Six Nations still rugby's best annual event
SHANE DE BARRA
The Rugby Championship may have a better playing style and the All Blacks but the colour and passion of the Six Nations makes it a much more enjoyable tournament to follow.
OPINION: Winters in the northern hemisphere can be hard work at the best of times. Sure, there's general enthusiasm when the first snow of the season lands but that slowly disappears once the crunch under your feet is replaced by the scramble to stand upright on concrete-enforced ice.
January is a particularly horrible month to be in the UK and Ireland. Christmas has left you broke, daylight is a rare commodity and the icy rains and gale-force winds seem to do nothing but line the pockets of con-artists disguised as gas and heating companies.
Of course, things ain't that bad there. Most people's problems tend to be First World in nature, but you go with what you know. At a time when people have the New Year blues sport is often the ticket to a better place, at least until the days get longer.
In the midst of such deep winters the Six Nations tournament has gone from strength to strength to retain its status as world rugby's premier annual event. Now before the howls of incredulity from Kiwis, Aussies and Saffers begin lets get one thing clear: this is not about the rugby itself per say, more the spectacle.
Before coming to New Zealand for the first time I could barely contain my excitement at the thought of watching the mighty All Blacks on their own turf. That they were playing my own country - Ireland - was simply a bonus. This was a chance to see a fabled team perform at the most iconic of rugby grounds, Eden Park.
Did the All Blacks show? Of course they did. In the end they walloped Ireland by 30 points.
You'd have thought the place would be bouncing? Think again.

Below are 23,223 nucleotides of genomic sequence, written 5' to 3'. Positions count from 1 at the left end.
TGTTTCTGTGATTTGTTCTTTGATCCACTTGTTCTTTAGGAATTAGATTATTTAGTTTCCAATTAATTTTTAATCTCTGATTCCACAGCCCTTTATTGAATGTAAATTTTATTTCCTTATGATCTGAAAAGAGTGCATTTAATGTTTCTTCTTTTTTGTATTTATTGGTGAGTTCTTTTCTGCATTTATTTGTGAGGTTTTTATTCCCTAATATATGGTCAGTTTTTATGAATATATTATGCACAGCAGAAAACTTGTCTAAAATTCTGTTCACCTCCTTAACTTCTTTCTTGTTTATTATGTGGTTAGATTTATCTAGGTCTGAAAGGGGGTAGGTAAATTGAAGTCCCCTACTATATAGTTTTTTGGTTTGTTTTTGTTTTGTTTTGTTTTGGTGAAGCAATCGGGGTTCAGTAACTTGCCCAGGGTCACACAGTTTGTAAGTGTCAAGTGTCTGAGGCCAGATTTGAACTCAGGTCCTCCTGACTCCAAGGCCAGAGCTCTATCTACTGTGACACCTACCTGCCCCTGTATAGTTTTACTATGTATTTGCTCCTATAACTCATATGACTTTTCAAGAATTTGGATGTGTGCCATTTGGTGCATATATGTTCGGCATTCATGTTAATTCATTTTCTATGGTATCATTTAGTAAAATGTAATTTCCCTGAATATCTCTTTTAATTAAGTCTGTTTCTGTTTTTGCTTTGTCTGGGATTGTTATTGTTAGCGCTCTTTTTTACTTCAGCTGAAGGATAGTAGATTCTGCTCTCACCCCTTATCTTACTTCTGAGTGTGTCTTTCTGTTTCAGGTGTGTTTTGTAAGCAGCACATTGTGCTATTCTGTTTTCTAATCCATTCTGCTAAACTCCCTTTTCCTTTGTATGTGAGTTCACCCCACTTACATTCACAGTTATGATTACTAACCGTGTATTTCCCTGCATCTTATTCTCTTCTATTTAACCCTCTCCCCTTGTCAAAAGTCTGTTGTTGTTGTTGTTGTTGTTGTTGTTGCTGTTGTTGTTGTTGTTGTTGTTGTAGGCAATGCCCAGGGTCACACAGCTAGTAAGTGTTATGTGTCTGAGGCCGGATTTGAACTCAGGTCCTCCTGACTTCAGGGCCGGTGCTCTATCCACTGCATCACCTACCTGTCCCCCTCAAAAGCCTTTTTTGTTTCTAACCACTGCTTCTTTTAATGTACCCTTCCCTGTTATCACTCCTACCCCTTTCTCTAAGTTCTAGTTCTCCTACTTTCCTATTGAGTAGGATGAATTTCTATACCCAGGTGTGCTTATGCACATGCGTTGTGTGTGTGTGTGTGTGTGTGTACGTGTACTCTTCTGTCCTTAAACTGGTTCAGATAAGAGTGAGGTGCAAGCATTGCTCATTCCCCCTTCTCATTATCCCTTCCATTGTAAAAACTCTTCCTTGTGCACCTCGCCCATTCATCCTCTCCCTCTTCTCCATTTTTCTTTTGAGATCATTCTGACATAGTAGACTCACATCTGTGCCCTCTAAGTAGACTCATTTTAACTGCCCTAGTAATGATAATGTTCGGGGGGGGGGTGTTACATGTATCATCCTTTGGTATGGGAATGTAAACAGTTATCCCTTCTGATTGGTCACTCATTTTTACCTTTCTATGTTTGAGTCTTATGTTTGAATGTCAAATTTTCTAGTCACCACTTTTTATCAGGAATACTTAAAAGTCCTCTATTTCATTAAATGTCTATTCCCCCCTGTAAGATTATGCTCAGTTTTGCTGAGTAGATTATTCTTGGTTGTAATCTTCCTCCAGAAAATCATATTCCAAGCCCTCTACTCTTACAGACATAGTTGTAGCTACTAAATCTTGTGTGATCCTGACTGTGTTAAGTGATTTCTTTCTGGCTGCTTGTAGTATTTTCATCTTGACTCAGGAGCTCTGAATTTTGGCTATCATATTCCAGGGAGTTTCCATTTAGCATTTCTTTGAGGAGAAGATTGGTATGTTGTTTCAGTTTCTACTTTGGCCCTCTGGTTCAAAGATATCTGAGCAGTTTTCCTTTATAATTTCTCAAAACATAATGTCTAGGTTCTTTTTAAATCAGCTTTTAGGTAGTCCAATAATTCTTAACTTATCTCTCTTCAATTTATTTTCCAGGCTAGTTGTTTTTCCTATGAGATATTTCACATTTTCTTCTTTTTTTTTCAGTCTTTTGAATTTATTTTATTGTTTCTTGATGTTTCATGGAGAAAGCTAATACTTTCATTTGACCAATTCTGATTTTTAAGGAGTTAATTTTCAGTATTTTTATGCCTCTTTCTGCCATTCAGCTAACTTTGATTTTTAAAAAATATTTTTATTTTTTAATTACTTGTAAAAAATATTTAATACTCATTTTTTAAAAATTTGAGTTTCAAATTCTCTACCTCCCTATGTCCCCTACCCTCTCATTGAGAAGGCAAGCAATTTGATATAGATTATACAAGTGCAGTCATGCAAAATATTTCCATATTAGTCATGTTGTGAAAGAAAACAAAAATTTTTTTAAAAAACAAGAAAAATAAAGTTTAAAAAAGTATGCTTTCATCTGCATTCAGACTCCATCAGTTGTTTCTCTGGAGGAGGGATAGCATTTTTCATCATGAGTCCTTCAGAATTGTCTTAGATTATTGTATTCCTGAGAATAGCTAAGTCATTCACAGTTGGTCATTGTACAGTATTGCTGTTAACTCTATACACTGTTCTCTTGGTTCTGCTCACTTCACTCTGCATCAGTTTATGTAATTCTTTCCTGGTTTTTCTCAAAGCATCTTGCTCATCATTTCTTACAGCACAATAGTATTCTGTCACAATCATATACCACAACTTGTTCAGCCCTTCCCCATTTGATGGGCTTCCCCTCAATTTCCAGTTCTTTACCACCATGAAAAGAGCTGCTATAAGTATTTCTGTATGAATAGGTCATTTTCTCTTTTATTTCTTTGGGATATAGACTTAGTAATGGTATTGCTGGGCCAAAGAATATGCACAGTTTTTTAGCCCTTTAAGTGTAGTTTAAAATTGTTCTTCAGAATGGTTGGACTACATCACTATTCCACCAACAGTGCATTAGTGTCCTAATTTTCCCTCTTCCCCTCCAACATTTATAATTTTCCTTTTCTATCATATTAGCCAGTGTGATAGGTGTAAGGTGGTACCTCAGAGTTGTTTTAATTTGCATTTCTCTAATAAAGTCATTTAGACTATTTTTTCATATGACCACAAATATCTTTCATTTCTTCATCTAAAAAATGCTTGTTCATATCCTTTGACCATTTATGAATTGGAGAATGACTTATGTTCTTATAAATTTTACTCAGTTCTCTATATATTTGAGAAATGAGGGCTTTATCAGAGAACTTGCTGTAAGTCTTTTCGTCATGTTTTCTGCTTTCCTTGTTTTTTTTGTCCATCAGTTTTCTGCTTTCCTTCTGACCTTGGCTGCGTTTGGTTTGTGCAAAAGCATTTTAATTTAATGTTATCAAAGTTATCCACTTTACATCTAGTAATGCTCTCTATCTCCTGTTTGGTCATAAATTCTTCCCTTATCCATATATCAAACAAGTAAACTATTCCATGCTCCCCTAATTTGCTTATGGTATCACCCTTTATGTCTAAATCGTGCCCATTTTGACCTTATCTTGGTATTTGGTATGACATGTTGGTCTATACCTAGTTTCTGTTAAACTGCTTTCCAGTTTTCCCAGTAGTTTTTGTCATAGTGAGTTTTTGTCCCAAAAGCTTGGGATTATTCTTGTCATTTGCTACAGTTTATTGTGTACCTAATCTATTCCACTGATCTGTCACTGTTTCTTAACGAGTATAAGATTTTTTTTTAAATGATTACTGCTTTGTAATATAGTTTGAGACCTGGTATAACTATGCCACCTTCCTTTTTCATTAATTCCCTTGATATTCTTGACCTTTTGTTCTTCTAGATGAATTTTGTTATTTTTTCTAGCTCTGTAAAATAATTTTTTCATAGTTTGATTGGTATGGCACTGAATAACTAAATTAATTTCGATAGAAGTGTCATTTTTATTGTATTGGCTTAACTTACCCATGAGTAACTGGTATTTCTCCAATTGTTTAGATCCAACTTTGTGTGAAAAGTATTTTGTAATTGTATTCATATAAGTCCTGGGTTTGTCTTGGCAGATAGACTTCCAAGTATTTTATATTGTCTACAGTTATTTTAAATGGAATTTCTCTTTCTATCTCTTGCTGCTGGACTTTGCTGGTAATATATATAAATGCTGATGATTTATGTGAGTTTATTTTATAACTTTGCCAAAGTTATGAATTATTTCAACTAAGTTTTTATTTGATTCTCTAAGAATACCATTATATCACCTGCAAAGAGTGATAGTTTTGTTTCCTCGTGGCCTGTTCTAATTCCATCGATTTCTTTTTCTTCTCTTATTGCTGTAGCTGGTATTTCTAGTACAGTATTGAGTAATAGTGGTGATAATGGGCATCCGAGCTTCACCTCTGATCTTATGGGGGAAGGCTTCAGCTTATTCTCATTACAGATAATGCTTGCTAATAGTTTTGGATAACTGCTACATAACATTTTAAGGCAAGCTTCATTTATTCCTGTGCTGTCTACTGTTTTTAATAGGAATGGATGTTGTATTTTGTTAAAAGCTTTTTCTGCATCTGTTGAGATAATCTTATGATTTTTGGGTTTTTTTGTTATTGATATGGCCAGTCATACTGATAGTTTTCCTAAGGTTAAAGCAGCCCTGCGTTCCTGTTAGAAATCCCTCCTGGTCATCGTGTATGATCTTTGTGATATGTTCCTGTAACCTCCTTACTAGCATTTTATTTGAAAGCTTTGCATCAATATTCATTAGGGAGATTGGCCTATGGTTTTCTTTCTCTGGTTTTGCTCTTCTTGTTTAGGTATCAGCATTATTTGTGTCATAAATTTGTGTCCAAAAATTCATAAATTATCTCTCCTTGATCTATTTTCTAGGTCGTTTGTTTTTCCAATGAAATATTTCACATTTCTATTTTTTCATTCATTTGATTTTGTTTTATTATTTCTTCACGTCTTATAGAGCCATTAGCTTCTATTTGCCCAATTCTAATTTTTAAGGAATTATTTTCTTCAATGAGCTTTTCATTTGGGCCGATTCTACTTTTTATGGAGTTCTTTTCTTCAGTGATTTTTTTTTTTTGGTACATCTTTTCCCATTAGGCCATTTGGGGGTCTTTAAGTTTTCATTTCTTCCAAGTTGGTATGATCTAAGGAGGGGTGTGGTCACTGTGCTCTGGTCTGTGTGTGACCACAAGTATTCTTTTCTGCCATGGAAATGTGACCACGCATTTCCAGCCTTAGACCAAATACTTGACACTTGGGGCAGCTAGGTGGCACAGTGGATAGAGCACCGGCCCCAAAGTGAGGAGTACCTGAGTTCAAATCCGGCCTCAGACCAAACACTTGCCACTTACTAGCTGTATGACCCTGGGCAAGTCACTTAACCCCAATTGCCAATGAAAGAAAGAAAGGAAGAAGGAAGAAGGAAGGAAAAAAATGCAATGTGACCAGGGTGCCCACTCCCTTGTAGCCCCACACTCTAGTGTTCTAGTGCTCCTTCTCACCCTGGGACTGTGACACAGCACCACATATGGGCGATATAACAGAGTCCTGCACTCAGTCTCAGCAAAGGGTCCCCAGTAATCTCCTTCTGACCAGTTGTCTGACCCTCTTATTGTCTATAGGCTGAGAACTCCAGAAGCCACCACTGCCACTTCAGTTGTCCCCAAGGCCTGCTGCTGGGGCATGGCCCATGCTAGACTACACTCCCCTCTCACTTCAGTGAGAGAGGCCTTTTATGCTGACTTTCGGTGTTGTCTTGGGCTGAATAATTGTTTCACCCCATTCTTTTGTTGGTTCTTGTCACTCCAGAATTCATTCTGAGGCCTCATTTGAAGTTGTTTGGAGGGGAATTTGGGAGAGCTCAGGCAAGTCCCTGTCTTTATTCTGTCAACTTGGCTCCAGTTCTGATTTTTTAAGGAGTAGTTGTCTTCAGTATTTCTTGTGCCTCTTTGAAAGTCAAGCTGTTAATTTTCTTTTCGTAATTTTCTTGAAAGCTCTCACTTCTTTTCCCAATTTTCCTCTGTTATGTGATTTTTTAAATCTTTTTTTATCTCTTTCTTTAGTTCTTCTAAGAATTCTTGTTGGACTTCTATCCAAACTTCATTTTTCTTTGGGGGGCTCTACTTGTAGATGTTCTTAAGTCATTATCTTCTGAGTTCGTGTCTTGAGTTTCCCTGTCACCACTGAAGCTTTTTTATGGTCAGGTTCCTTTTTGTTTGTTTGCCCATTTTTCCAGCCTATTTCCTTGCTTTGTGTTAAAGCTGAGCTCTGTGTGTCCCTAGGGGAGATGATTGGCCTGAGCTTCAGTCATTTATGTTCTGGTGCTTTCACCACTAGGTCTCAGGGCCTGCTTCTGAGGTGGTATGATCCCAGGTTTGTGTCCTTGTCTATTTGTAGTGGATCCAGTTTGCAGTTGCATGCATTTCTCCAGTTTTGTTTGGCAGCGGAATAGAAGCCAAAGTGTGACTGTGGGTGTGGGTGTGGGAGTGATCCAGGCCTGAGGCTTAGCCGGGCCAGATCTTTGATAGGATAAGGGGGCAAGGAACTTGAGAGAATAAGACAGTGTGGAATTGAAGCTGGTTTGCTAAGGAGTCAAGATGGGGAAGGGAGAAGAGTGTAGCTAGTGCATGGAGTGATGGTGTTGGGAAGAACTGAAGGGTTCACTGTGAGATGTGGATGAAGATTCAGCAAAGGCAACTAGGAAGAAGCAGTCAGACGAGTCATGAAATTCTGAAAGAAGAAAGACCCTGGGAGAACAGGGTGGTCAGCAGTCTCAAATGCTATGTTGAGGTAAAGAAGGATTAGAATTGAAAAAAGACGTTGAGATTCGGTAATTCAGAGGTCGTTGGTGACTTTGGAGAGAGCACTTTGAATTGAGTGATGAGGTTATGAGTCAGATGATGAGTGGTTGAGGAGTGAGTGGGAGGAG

If anything the whole experience was an anti-climax. On the field the All Blacks were wonderfully clinical but the Eden Park atmosphere was so bloody awful it felt more like watching talented surgeons perform open-heart surgery than an enjoyable evening at the footy. The experience was pretty much the same at other games I attended in Christchurch (v Ireland again) and Wellington (v Australia).
Sadly, this is the case for a lot of tests in Australia and New Zealand and it's a great shame. If the passion displayed on the field by the All Blacks was replicated in the stands then New Zealand really would have the greatest show on earth. At moment it's just bangers without the mash.
I'm not for one moment questioning the national loyalties of great players such as Richie McCaw and David Pocock but surely they, having played in Cardiff, Paris and Dublin, must sometimes wish their fans showed a tenth of passion that's displayed in Europe compared to what they generally do battle in. Visitors (and rugby fans in waiting) remember occasion more than styles of play.
To be fair, Argentina and South Africa don't lack spectacle but the Rugby Championship will need a collective effort from all unions involved if it's ever to come close to rivaling the Six Nations for international supremacy.
Through work and pleasure I've had the good fortune to watch international rugby in all of Europe's major rugby cities, except Rome (although I'm told it's great on test weekend). Yes, in most cases, the rugby may not be the kind southern hemisphere purists like to wax lyrical about but by God they know how to make an occasion of even turgid encounters such as Scotland v Italy.
One game I remember, Scotland v England in 2006, was a particularly tedious affair. No tries, no running rugby, just 30 men bashing the living hell out each other. Perhaps history between the two nations had a big part to play but I'll never forget the noise. The banging of drums, the yearning of the bag pipes, and the deafening chorus of English fans bellowing about their beloved Sweet Chariot before the Scottish faithful responded in kind. The Scots were still standing at the end.
And here's the thing; Murrayfield today is the worst of the Six Nations stadiums to generate an atmosphere in, yet it leaves any Australasian rugby stadium firmly in its wake.
There's no question the south holds the playing ascendancy. They have done since England's fall from grace post 2003. However, if SANZAR want to see how to put a show on they'd best look to Europe because it's not just the coin that's attracting southern talent north.
- Fairfax Media
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